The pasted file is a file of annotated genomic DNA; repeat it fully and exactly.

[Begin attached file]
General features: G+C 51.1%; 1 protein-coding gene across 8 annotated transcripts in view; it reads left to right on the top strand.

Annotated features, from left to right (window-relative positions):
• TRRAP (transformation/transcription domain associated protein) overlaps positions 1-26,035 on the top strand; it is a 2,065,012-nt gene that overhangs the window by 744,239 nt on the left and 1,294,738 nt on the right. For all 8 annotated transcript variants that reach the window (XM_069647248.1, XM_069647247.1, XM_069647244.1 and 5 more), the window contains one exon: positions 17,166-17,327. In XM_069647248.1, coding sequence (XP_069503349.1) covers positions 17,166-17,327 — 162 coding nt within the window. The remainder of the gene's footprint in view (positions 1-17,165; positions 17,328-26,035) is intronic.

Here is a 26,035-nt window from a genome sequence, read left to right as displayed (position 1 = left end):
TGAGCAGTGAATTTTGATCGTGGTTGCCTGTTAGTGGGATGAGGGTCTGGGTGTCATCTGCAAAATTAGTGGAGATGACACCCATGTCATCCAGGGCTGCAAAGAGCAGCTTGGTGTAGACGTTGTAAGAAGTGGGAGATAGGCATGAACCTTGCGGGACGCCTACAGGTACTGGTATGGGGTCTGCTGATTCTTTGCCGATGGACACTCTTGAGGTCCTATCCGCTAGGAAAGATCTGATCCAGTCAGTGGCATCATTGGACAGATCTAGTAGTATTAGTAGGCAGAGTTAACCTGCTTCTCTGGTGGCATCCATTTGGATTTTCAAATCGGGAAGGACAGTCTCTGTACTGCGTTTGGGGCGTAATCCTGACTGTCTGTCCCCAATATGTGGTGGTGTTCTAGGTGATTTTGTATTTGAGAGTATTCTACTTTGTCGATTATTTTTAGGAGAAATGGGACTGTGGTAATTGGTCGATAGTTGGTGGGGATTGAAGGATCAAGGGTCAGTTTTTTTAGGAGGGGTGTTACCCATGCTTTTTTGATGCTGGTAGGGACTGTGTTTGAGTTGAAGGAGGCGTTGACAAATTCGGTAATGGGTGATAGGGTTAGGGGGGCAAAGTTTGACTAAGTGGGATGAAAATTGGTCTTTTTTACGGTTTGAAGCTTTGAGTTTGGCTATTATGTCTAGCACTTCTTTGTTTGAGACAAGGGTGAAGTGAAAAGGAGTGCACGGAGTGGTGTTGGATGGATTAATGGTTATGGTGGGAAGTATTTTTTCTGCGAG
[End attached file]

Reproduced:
General features: G+C 51.1%; 1 protein-coding gene across 8 annotated transcripts in view; it reads left to right on the top strand.

Annotated features, from left to right (window-relative positions):
• TRRAP (transformation/transcription domain associated protein) overlaps positions 1-26,035 on the top strand; it is a 2,065,012-nt gene that overhangs the window by 744,239 nt on the left and 1,294,738 nt on the right. For all 8 annotated transcript variants that reach the window (XM_069647248.1, XM_069647247.1, XM_069647244.1 and 5 more), the window contains one exon: positions 17,166-17,327. In XM_069647248.1, coding sequence (XP_069503349.1) covers positions 17,166-17,327 — 162 coding nt within the window. The remainder of the gene's footprint in view (positions 1-17,165; positions 17,328-26,035) is intronic.

Here is a 26,035-nt window from a genome sequence, read left to right as displayed (position 1 = left end):
TGAGCAGTGAATTTTGATCGTGGTTGCCTGTTAGTGGGATGAGGGTCTGGGTGTCATCTGCAAAATTAGTGGAGATGACACCCATGTCATCCAGGGCTGCAAAGAGCAGCTTGGTGTAGACGTTGTAAGAAGTGGGAGATAGGCATGAACCTTGCGGGACGCCTACAGGTACTGGTATGGGGTCTGCTGATTCTTTGCCGATGGACACTCTTGAGGTCCTATCCGCTAGGAAAGATCTGATCCAGTCAGTGGCATCATTGGACAGATCTAGTAGTATTAGTAGGCAGAGTTAACCTGCTTCTCTGGTGGCATCCATTTGGATTTTCAAATCGGGAAGGACAGTCTCTGTACTGCGTTTGGGGCGTAATCCTGACTGTCTGTCCCCAATATGTGGTGGTGTTCTAGGTGATTTTGTATTTGAGAGTATTCTACTTTGTCGATTATTTTTAGGAGAAATGGGACTGTGGTAATTGGTCGATAGTTGGTGGGGATTGAAGGATCAAGGGTCAGTTTTTTTAGGAGGGGTGTTACCCATGCTTTTTTGATGCTGGTAGGGACTGTGTTTGAGTTGAAGGAGGCGTTGACAAATTCGGTAATGGGTGATAGGGTTAGGGGGGCAAAGTTTGACTAAGTGGGATGAAAATTGGTCTTTTTTACGGTTTGAAGCTTTGAGTTTGGCTATTATGTCTAGCACTTCTTTGTTTGAGACAAGGGTGAAGTGAAAAGGAGTGCACGGAGTGGTGTTGGATGGATTAATGGTTATGGTGGGAAGTATTTTTTCTGCGAG